I recently traveled to Starved Rock State Park to enjoy some time at Eagle Weekend. I was helping staff the The Conservation Foundation display table and brought fox, beaver, coyote, opossum and skunk pelts with me for the table. A lot of folks stopped by to say hello and reach out to stroke the softness of these furs.
But what stole the show was a young Eastern screech owl at the adjacent table only three feet away. How beautiful she was. And I got to sit next to her for several hours.
Every once in a while, as she sat patiently allowing everyone to gather around her, she would look up to the rafters of the lodge and look like she would love to be sitting up there rather than on the table level with the rest of us. What an expressive face.
Eastern screech owls typically live in woodlands, but they are quite at home in our urban/suburban “forest” if it offers sufficient cover. They need tree cavities for nesting (yet another reason to leave that old tree standing as long as there is no safety risk) but they will accept nesting boxes of a size large enough to accommodate other birds such as wood ducks or purple martins. At only 10 inches tall, they are highly adaptable to neighborhoods with enough trees, and are considered generalists as far as eating and nesting habits. Their diet is widely varied and includes small animals (mice and voles for example) and birds, earthworms, insects, crayfish and frogs.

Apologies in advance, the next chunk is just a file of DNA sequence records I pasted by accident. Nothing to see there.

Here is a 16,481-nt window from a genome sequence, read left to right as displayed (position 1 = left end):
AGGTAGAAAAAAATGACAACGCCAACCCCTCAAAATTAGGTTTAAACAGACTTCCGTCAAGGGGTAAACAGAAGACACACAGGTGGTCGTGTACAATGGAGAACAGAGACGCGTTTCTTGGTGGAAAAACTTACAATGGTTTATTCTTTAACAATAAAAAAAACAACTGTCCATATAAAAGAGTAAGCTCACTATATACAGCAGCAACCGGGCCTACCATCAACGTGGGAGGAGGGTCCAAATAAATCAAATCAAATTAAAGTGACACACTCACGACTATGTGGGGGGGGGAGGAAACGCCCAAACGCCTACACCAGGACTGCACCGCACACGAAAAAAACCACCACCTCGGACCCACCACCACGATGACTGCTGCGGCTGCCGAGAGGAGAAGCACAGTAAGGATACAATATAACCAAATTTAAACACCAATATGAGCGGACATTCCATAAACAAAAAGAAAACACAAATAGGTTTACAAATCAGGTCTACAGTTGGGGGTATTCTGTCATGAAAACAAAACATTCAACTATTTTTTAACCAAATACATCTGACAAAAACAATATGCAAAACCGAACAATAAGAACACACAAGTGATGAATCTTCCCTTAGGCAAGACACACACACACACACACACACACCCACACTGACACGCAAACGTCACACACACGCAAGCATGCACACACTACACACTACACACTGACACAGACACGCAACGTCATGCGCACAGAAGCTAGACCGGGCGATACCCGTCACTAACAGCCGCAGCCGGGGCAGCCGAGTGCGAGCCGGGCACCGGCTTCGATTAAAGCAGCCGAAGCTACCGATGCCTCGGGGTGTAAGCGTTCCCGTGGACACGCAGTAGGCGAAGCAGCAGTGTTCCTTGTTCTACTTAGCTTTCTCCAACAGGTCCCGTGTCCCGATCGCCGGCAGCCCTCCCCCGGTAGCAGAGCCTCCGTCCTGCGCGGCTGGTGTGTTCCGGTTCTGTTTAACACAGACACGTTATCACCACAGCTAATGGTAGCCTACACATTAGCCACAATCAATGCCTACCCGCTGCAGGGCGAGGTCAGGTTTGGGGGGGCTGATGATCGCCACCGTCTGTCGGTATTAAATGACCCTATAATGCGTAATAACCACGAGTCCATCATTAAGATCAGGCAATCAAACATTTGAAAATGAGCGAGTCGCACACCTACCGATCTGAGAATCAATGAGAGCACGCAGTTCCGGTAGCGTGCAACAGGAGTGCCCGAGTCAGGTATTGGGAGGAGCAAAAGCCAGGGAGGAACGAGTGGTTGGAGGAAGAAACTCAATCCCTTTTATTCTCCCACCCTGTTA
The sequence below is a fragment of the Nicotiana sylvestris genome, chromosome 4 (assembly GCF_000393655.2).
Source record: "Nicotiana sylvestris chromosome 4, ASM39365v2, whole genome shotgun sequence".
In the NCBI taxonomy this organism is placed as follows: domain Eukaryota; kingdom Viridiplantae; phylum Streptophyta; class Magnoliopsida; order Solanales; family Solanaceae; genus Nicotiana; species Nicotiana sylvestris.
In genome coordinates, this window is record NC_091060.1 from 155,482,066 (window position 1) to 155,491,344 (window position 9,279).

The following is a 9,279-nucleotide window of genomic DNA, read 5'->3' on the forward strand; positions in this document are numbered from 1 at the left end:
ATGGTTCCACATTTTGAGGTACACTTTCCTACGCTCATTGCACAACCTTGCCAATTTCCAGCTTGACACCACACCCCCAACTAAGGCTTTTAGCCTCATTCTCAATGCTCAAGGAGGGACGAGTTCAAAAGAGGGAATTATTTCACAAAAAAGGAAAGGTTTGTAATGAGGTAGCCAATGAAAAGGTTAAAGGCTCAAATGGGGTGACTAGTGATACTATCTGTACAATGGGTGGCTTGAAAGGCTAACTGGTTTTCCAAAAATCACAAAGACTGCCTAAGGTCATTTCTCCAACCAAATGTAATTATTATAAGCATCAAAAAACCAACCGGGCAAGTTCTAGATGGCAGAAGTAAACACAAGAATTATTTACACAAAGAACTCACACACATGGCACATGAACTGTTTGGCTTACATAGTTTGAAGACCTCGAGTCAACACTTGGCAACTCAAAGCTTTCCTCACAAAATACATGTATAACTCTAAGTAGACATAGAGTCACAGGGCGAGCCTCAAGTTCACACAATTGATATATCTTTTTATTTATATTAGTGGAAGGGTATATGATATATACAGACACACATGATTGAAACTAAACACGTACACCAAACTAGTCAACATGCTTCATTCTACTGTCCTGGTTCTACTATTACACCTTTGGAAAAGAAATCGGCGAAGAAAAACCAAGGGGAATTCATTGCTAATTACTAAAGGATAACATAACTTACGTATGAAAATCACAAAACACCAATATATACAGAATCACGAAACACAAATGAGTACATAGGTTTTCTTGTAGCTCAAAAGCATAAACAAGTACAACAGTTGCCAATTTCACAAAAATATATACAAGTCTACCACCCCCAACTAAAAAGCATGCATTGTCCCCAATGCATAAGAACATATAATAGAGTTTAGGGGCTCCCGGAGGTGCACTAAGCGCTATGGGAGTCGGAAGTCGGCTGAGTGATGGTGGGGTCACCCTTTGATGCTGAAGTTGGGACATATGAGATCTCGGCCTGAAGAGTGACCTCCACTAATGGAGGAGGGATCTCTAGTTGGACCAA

This little owl is being cared for by the Illinois Raptor Center after being rescued from another center that was not providing good treatment. Thankfully, she has found a better home. She cannot be released into the wild because she has imprinted on humans.
The IRC staff thinks someone picked her up as a young chick/fledging and brought her inside to care for her. Don’t do this and think you are doing a good deed. Young birds can be picked up and returned to the nest without breaking the chick/parent bond. Contact them if you have any question about a bird you find that appears to be in distress.
Do you have a native garden or a natural area on your property? Some good tree cover around you? This beautiful little owl may consider it part of its territory and you may already enjoy its presence! I only know I’m in love. What another great example of how Conservation@Home helps support the broader community of which we are all a part.
Come out and learn more about winter birds in the Fox Valley from 7 to 8 p.m. Wednesday Feb. 26, at the Kendall County Historic Courthouse building in Yorkville. TCF is partnering with the Kendall County Forest Preserve District to offer a special Fox River Program series January through May. February we will be learning about “Winter Birds of the Fox River: How Are They Doing? What Are We Seeing?”
Want to learn more? Here are some links.
Native Plants/Native Gardens/Conservation@Home: theconservationfoundation.org/conservation-home.
Illinois Raptor Center: illinoisraptorcenter.org.
• Trish Beckjord is program manager, Fox River Education and Outreach Initiative at The Conservation Foundation.